A month later, in early May, the first clashes took place in eastern Ladakh. However, the gravity of the situation was not clear in media reports. The army chief General M.M. Naravane and the Ministry of External Affairs had even characterised them as routine clashes, which occur due to the lack of a settled border.

The news of the death of 20 Indian soldiers during a violent hand-to-hand fight at the Galwan Valley was the lightning bolt that brought the news to the front pages and prime time of Indian media. It was the first time that lives were lost at the Line of Actual Control since 1975. The Chinese never acknowledged any fatalities, but it was apparent that they had moved far beyond their traditional patrolling lines on the LAC.

For the first time, China lay public claim to the Galwan Valley, which could provide dominant positions to over the strategic Darbuk-Shyok-Daulat Beg Oldi (DSDBO) road that connects Leh to the Karakoram Pass.

There was another round of publicly-known confrontation in September when firing took place at the LAC. India had claimed that it has taken up defensive positions to occupy peaks on its side of the LAC.

Outside the military realm, India banned mobile applications of Chinese tech companies, including the highly popular TikTok. At a UN human rights commission session, India asked China to address “concerns” about Hong Kong. Ruling party leaders called for higher engagement with Taiwan.

Meanwhile, there were meetings and phone calls between the two countries at high levels of the government. The foreign and defence ministers met in Moscow, while the special representatives also spoke with each other. There were also multiple rounds of talks between military commanders and the foreign office-led mechanism, known as WMCC. There were also joint statements released at various levels.

But as 2020 slips away, there is still no disengagement on the ground.

After the Indian prime minister claimed there had been no intrusion into Indian territory, the official line has been “attempted transgressions” by China, but no long time occupation. This is a bit inexplicable, as Indian soldiers have not been able to go on their usual patrolling patterns on the LAC for months.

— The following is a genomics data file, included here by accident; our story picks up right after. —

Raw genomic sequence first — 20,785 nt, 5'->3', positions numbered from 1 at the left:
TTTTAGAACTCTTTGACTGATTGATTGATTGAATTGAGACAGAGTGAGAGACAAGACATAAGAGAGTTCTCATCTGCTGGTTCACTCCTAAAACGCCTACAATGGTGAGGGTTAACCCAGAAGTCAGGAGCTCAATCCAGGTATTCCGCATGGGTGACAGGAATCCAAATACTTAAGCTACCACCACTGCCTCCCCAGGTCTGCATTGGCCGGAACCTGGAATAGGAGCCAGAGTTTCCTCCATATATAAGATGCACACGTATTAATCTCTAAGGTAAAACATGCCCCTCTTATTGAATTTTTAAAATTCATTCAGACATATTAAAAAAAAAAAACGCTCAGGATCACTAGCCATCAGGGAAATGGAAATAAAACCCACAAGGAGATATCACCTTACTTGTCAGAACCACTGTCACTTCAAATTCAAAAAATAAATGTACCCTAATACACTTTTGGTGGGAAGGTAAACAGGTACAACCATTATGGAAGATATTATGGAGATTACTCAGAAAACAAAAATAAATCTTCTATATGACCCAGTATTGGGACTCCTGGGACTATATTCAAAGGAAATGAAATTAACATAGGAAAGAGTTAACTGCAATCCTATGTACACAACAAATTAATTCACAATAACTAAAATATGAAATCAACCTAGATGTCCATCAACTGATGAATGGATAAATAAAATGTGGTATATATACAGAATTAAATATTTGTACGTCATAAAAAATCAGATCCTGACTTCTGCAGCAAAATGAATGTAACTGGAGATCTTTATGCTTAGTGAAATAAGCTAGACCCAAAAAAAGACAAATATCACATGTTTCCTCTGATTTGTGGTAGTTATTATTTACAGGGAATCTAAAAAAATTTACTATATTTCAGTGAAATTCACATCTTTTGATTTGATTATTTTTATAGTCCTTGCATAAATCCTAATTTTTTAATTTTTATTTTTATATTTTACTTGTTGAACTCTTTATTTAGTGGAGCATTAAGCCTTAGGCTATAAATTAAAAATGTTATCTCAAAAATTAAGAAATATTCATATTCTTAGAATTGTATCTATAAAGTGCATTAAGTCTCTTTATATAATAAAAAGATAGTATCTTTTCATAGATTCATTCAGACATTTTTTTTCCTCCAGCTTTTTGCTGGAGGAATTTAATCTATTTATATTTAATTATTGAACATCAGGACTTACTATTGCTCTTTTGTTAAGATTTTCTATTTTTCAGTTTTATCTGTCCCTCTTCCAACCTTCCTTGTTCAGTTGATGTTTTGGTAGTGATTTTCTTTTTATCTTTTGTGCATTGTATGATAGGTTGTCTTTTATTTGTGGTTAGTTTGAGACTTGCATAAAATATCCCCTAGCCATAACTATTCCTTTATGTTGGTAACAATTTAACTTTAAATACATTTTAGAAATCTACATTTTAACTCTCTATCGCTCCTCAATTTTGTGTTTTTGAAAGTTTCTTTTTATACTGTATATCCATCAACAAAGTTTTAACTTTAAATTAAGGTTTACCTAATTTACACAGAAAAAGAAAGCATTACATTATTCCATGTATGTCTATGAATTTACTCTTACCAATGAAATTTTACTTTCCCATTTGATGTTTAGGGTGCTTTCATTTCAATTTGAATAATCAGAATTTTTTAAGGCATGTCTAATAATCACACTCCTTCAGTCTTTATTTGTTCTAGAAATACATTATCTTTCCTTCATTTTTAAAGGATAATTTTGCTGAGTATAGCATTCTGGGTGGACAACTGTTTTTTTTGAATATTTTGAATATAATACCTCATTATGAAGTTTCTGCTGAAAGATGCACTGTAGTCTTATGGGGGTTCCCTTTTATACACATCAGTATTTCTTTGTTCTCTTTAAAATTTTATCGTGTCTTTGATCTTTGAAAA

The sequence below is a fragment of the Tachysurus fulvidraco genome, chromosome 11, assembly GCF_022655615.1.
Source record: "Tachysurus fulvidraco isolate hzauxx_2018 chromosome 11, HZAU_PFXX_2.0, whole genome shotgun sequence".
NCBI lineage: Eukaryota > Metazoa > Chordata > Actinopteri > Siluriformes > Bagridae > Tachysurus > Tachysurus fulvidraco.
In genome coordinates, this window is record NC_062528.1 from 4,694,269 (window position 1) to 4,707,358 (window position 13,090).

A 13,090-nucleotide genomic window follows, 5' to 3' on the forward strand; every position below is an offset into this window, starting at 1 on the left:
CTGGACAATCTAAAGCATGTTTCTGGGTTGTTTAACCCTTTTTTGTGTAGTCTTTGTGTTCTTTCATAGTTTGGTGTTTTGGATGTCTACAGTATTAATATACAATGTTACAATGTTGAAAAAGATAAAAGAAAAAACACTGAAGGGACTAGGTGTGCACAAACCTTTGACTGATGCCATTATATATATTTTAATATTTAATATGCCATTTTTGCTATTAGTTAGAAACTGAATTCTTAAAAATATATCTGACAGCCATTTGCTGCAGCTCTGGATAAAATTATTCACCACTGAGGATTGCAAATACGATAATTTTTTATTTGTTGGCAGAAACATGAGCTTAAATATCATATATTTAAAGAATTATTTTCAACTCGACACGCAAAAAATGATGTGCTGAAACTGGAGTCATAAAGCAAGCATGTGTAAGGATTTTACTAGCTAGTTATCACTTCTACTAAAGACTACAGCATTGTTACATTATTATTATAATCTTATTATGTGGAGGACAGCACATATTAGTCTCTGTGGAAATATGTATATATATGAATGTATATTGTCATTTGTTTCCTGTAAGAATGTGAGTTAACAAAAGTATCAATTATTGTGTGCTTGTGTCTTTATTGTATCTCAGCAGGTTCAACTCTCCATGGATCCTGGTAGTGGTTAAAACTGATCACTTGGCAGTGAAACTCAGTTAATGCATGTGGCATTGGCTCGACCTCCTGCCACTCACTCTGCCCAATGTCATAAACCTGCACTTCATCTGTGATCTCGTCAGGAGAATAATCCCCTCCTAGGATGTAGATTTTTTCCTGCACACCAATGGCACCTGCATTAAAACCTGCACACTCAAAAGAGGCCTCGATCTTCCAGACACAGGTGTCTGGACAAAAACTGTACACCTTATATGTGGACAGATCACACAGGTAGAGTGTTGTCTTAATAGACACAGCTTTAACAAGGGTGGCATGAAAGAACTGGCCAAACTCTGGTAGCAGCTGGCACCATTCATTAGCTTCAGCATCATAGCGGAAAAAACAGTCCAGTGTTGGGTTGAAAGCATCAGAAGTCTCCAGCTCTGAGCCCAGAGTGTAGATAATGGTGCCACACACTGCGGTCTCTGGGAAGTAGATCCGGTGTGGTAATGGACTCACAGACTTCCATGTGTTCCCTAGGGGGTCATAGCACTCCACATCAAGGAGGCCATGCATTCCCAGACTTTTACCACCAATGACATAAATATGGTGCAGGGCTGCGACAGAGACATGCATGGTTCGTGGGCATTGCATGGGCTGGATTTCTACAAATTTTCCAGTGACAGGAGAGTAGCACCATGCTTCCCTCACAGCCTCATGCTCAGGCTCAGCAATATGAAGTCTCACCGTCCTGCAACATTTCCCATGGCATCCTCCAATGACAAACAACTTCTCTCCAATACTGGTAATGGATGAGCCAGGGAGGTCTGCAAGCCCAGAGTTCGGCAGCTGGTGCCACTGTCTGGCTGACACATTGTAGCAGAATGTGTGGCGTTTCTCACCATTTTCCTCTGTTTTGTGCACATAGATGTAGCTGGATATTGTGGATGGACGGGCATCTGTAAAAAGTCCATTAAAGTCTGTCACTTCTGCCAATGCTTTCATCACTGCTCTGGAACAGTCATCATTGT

Since September, the Indian foreign ministry’s leadership has described this conflict as the most serious since 1964 and claimed that diplomacy was the only way out.

In a lecture on October 31, Jaishankar acknowledged that the relationship is under “severe stress”. “To restore normalcy, (border) agreements between the two countries must be respected scrupulously in their entirety. Where the Line of Actual Control is concerned, any attempt to unilaterally change the status quo is unacceptable. The relationship cannot be immune to changes in the assumptions that underpinned it”.

In the last weeks of 2020, Indian Air Force chief Air Chief Marshal R.K.S. Bhadauria articulated the Indian security establishment’s overwhelming focus on China. “Our most important national security challenge is firstly to understand China, their possible game plan and the deepening and evolving Sino-Pak relationship”.

An Indian Air Force (IAF) chopper flies over the Ladakh region amid the prolonged India-China standoff, in Leh, Monday, Dec. 14, 2020. Photo: PTI

How the two ‘C’s shaped the rest of India’s external engagement

One of the key aims of Indian government strategists to understand China’s latest conflict has been to find out the motivation for Beijing to give the green light to allow thousands of soldiers to pour into eastern Ladakh. A certain answer may not be possible, but the inkling is that Beijing may have been attempting to punish India for its growing closeness with the United States.

The sharply polarised international environment has led all countries to revise their external outlook – and India is no different.

The physical meeting of the ‘Quad’ foreign ministers at Tokyo was significant in a year when most such conferences had gone virtual. It was followed by Australia’s participation in the Malabar naval exercises. Many observers looked at this as the nascent militarisation of the Quad, which was also how Beijing viewed it. Chinese state councillor Wang Yi criticised the ‘Quad’ as the “Indo-Pacific Nato”.

This year, India signed military logistics agreements with Japan and Australia. This means that New Delhi now has this basic foundational pact with all members of the Quad.

A new ‘buzzword’ that has emerged due to the pandemic has been “resilient supply chains,” first emanating from western capitals. India has also embraced this term, wholeheartedly.

As the November presidential elections loomed larger, the Trump administration’s rhetoric became more vitriolic, as divisions between the United States and China became more sharply drawn.

There were signs that even the European Union was moving closer towards the US assessment about China. India noted that EU’s “revived interest” in Indo-Pacific had strengthened engagement.